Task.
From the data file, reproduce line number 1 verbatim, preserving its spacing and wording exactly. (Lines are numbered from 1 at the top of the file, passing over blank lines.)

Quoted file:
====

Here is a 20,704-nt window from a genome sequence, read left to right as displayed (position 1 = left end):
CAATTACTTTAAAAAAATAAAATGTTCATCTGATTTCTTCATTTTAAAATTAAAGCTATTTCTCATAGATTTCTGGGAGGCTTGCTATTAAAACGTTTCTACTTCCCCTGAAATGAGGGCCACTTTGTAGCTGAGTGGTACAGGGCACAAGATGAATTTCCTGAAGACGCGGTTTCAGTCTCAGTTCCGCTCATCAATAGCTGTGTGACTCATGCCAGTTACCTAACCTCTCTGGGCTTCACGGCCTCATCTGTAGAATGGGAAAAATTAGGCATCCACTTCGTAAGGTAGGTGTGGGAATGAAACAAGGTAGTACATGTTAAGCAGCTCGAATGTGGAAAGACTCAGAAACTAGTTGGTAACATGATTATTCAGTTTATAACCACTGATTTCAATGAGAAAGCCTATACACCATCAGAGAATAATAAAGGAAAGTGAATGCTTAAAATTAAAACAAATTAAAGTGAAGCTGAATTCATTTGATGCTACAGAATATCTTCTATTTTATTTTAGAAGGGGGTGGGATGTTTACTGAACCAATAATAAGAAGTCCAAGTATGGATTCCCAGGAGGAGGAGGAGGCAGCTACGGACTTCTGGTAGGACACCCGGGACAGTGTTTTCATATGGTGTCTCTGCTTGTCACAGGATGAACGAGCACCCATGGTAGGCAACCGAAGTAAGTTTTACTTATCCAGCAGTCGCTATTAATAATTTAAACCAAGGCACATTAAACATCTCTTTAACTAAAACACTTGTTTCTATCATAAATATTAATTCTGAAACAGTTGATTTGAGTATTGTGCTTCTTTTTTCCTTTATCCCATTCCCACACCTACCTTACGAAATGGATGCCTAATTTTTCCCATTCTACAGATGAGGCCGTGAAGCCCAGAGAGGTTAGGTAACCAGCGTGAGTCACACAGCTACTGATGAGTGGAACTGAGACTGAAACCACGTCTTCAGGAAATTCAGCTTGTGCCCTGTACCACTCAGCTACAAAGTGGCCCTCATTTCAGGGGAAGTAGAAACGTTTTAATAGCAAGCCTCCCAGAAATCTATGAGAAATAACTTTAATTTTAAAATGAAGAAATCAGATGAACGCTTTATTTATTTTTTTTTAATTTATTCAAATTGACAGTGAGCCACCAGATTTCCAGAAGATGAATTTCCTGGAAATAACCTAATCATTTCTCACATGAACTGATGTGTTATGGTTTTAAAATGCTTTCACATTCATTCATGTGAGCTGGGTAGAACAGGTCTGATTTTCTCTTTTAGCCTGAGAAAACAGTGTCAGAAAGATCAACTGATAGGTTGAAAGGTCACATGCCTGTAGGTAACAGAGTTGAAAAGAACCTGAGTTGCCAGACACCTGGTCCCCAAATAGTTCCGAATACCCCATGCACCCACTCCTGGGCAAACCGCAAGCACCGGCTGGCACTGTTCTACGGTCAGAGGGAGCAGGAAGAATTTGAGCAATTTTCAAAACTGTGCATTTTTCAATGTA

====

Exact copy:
Here is a 20,704-nt window from a genome sequence, read left to right as displayed (position 1 = left end):